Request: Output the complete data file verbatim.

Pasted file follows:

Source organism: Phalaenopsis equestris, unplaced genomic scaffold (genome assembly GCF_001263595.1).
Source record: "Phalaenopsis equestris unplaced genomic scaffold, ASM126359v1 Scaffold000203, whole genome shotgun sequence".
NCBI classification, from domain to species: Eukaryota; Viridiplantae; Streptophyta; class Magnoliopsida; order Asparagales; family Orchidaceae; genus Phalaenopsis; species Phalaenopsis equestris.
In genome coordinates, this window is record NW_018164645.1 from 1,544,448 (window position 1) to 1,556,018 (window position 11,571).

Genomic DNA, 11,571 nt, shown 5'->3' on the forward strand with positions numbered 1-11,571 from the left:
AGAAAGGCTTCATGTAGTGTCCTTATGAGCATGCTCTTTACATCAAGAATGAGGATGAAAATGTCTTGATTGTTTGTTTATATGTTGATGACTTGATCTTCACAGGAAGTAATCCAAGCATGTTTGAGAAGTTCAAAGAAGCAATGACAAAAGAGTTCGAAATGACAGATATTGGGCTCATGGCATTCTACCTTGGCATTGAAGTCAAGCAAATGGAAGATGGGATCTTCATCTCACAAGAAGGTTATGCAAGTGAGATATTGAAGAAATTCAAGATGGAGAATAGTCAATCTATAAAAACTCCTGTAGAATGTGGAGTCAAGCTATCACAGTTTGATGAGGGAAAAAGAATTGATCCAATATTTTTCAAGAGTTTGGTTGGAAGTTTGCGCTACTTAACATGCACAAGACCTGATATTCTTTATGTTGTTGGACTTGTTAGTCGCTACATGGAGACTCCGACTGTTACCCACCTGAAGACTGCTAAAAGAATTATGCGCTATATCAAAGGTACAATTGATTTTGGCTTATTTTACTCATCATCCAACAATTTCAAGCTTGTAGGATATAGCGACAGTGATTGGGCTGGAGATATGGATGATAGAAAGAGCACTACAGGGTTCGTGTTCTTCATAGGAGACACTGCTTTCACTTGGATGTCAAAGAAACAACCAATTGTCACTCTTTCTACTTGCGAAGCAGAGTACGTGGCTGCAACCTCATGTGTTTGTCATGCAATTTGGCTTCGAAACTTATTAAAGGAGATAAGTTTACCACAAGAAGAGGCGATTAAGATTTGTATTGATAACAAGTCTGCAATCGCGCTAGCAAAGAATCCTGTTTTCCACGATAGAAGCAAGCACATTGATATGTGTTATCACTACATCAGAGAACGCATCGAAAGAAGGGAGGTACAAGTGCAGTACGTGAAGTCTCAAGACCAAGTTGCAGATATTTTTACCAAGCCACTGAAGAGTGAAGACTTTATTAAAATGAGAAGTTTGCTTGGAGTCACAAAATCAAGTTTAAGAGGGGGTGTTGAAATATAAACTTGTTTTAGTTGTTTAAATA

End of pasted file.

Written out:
Source organism: Phalaenopsis equestris, unplaced genomic scaffold (genome assembly GCF_001263595.1).
Source record: "Phalaenopsis equestris unplaced genomic scaffold, ASM126359v1 Scaffold000203, whole genome shotgun sequence".
NCBI classification, from domain to species: Eukaryota; Viridiplantae; Streptophyta; class Magnoliopsida; order Asparagales; family Orchidaceae; genus Phalaenopsis; species Phalaenopsis equestris.
In genome coordinates, this window is record NW_018164645.1 from 1,544,448 (window position 1) to 1,556,018 (window position 11,571).

Genomic DNA, 11,571 nt, shown 5'->3' on the forward strand with positions numbered 1-11,571 from the left:
AGAAAGGCTTCATGTAGTGTCCTTATGAGCATGCTCTTTACATCAAGAATGAGGATGAAAATGTCTTGATTGTTTGTTTATATGTTGATGACTTGATCTTCACAGGAAGTAATCCAAGCATGTTTGAGAAGTTCAAAGAAGCAATGACAAAAGAGTTCGAAATGACAGATATTGGGCTCATGGCATTCTACCTTGGCATTGAAGTCAAGCAAATGGAAGATGGGATCTTCATCTCACAAGAAGGTTATGCAAGTGAGATATTGAAGAAATTCAAGATGGAGAATAGTCAATCTATAAAAACTCCTGTAGAATGTGGAGTCAAGCTATCACAGTTTGATGAGGGAAAAAGAATTGATCCAATATTTTTCAAGAGTTTGGTTGGAAGTTTGCGCTACTTAACATGCACAAGACCTGATATTCTTTATGTTGTTGGACTTGTTAGTCGCTACATGGAGACTCCGACTGTTACCCACCTGAAGACTGCTAAAAGAATTATGCGCTATATCAAAGGTACAATTGATTTTGGCTTATTTTACTCATCATCCAACAATTTCAAGCTTGTAGGATATAGCGACAGTGATTGGGCTGGAGATATGGATGATAGAAAGAGCACTACAGGGTTCGTGTTCTTCATAGGAGACACTGCTTTCACTTGGATGTCAAAGAAACAACCAATTGTCACTCTTTCTACTTGCGAAGCAGAGTACGTGGCTGCAACCTCATGTGTTTGTCATGCAATTTGGCTTCGAAACTTATTAAAGGAGATAAGTTTACCACAAGAAGAGGCGATTAAGATTTGTATTGATAACAAGTCTGCAATCGCGCTAGCAAAGAATCCTGTTTTCCACGATAGAAGCAAGCACATTGATATGTGTTATCACTACATCAGAGAACGCATCGAAAGAAGGGAGGTACAAGTGCAGTACGTGAAGTCTCAAGACCAAGTTGCAGATATTTTTACCAAGCCACTGAAGAGTGAAGACTTTATTAAAATGAGAAGTTTGCTTGGAGTCACAAAATCAAGTTTAAGAGGGGGTGTTGAAATATAAACTTGTTTTAGTTGTTTAAATA